Adam’s Story

The Air Ambulance can be anywhere in Hampshire within 15 minutes and the Isle of Wight in 20 minutes, and carries a highly skilled team of HEMS paramedics and doctors on board. On 10th August 2016, the speed at which the Air Ambulance arrived with its doctor led crew to a serious road traffic collision on the A34 was crucial to the survival of patient Adam Pearson. The team was able to administer life-saving pre-hospital care to Adam at the scene and stabilise him before taking him to hospital. Here he tells us his story.

My name is Adam Pearson, and I am alive because of Hampshire and Isle of Wight Air Ambulance.

Early in the morning of 11th August 2016, I gradually emerged from the void of anaesthesia to see the hectic environment of a hospital emergency department and recovery room. Through my haze, I was told that there had been a road traffic accident, that I had been airlifted to the John Radcliffe Hospital in Oxford and that I had spent the last few hours in surgery.

Anaesthetic takes away shock and panic, so I reacted with remarkable calm. Although I had no memory of any accident, I established that I had been in the car alone, and therefore that my wife and children were safe.

And with that, I took a sip of water and embarked upon a process of recovery which still continues today. I had no idea how lucky I’d been.

Some hours earlier, on a fine summer’s evening, on the northbound A34 between East Ilsley and West Ilsley, I’d come to a halt at the back of a queue of traffic.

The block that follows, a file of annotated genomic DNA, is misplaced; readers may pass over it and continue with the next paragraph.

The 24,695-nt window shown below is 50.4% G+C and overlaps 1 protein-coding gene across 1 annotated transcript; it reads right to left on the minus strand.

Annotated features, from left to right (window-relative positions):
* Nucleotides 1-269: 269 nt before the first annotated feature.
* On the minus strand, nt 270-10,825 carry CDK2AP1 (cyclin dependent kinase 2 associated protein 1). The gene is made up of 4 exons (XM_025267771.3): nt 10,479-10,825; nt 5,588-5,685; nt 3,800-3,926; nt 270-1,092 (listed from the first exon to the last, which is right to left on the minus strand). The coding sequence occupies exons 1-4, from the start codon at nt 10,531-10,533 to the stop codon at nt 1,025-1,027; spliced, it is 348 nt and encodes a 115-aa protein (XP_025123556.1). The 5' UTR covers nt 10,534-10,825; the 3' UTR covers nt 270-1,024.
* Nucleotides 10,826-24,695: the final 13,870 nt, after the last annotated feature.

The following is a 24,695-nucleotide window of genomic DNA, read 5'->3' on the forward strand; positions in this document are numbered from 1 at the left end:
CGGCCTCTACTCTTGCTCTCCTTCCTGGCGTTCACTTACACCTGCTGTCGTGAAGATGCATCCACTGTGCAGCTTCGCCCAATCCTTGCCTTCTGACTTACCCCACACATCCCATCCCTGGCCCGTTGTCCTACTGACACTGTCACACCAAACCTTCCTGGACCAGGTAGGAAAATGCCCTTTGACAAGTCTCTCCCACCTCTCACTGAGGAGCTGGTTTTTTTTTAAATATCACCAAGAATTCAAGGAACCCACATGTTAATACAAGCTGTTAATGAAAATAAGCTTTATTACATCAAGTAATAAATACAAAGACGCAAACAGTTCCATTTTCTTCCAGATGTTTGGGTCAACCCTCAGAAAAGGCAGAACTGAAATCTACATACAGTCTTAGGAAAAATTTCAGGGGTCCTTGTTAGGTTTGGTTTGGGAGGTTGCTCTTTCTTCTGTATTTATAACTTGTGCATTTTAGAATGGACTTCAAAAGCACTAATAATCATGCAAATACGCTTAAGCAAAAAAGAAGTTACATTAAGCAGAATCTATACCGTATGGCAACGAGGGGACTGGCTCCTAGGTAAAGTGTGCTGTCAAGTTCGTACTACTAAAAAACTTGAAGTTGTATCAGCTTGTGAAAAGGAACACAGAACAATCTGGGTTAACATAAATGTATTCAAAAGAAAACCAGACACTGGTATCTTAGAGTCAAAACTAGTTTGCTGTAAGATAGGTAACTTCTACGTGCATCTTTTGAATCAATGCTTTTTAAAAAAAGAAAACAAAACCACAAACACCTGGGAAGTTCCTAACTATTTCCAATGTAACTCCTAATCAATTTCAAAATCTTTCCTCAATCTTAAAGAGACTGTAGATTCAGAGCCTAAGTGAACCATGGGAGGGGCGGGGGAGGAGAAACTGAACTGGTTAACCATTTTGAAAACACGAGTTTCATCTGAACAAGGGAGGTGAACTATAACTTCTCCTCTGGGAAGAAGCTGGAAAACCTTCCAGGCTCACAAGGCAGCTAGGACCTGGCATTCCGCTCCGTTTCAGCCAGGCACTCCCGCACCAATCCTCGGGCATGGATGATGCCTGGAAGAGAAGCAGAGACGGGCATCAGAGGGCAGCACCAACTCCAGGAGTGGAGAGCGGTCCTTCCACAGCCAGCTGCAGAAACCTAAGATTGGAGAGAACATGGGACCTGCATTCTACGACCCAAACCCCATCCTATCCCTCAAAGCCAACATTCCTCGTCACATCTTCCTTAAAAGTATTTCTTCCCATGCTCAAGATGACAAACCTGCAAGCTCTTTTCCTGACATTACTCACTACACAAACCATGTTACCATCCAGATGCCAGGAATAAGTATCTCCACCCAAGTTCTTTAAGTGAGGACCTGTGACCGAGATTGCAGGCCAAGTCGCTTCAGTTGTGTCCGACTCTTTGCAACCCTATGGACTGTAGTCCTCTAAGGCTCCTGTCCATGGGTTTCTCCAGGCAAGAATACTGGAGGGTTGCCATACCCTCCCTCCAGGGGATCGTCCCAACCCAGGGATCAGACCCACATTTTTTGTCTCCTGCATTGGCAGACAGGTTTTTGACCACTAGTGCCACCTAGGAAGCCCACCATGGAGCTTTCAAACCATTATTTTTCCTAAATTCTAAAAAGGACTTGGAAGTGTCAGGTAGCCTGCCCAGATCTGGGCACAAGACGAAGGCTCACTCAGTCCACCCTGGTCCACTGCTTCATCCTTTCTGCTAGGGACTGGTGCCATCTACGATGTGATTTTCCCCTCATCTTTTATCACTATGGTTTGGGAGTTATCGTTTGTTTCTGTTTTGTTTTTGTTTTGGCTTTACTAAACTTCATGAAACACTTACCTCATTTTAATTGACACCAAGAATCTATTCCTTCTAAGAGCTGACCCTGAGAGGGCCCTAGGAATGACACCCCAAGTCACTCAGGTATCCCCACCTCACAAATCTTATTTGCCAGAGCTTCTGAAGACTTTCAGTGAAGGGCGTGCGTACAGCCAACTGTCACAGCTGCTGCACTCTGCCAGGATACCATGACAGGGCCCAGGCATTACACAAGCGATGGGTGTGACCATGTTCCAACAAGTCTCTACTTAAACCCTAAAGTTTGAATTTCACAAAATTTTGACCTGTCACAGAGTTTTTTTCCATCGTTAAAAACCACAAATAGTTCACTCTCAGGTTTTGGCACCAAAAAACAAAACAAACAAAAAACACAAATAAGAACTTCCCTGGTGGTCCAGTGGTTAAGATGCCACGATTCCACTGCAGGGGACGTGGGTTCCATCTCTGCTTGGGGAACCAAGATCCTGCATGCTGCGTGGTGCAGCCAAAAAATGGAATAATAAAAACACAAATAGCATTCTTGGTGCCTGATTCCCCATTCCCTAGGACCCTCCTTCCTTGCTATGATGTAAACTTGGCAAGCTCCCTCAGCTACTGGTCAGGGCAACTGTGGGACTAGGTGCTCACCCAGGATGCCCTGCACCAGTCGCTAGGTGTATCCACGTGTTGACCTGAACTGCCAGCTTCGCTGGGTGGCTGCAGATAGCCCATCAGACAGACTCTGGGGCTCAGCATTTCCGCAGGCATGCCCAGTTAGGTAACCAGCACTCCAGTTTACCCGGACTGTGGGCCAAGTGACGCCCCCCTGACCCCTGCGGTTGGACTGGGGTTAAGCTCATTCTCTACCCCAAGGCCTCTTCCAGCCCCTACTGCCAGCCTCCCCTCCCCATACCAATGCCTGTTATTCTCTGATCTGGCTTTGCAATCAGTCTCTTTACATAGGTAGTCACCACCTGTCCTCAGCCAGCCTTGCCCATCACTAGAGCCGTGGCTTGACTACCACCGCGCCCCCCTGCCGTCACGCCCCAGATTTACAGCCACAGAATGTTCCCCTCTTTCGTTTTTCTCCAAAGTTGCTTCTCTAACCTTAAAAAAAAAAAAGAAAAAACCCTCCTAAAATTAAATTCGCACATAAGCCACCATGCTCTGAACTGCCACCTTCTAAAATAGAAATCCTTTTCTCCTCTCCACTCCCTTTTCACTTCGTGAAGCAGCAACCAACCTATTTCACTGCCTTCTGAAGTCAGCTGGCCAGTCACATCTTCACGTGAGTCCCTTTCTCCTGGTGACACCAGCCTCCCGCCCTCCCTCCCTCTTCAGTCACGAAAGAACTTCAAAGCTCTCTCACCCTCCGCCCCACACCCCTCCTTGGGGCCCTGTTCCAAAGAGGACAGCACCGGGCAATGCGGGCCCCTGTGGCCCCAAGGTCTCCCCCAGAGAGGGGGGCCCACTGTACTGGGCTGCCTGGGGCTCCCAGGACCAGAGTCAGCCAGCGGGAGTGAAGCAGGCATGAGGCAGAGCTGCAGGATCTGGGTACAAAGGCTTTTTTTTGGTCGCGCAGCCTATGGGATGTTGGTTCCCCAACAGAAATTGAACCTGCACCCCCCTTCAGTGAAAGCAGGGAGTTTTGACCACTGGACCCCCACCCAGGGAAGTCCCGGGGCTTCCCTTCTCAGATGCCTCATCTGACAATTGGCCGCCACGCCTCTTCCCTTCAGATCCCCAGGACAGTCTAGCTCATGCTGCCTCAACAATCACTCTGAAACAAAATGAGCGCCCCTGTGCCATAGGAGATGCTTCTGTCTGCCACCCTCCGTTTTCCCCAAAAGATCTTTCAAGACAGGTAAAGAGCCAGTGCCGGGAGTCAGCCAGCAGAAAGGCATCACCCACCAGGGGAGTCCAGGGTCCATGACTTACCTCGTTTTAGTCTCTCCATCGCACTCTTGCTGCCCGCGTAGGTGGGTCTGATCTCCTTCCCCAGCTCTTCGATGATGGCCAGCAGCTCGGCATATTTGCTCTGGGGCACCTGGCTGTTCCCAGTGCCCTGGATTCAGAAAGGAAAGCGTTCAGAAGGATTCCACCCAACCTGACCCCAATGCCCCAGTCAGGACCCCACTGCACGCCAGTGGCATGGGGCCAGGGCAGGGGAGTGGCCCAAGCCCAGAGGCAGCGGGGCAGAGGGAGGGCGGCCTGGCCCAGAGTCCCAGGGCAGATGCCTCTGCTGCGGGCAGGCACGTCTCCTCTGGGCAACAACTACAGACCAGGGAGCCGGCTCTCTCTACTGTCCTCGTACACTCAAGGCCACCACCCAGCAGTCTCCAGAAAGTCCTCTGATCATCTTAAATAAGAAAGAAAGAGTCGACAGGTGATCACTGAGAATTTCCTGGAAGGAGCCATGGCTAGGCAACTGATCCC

At 5:13pm, a heavy goods vehicle approached the back of the queue. The driver was changing music on his mobile phone, and looked up when 22 metres away from my car.

Unable to react in time, he crashed into the rear of my car at 51mph.

Dashcam footage later showed that thankfully, in the split second before impact, I had turned the car to the left, evidently aware of what was about to happen. This slight but significant movement caused my car to be pushed towards the grass verge and launched into the air after impact with the van in front, landing on the roof in the ditch by the side of the road.

The dashcam footage shows that it took only a few seconds for my car to accelerate from zero to 51mph and come crashing back to rest again.

I’d suffered multiple injuries. An aortic rupture, five thoracic spinal fractures, 19 broken ribs, a collapsed lung and multiple lacerations. I was bleeding heavily both internally and externally, and was in desperate need of medical intervention.

The emergency services were called, and I’m here to tell the story because Hampshire and Isle of Wight Air Ambulance was able to attend.

I later discovered that aortic rupture has a 90% mortality rate, and of those, 75% die at the scene due to internal bleeding and consequential loss of blood pressure. Of all road traffic accident deaths, 18% are related to aortic rupture, an injury often associated with sudden deceleration.

The Air Ambulance doctor and paramedics, alongside the land paramedics cut me free from the car and I was sedated and transfused with blood before being flown to the nearest major trauma centre by the Air Ambulance. Subsequent discussions with doctors left me in no doubt that the emergency care that I received at the roadside, together with the speed with which I was transferred to hospital and presented for surgery, saved my life.

I have no memory of my interaction with the Air Ambulance service, but I’ll be forever grateful for what they did for me that day. Because of their commitment, professionalism and skill, I’m hoping to make a full recovery and I’m fortunate enough to be able to look forward to a future with my family.

From the bottom of my heart I want to say ‘thank you’ to the Air Ambulance.

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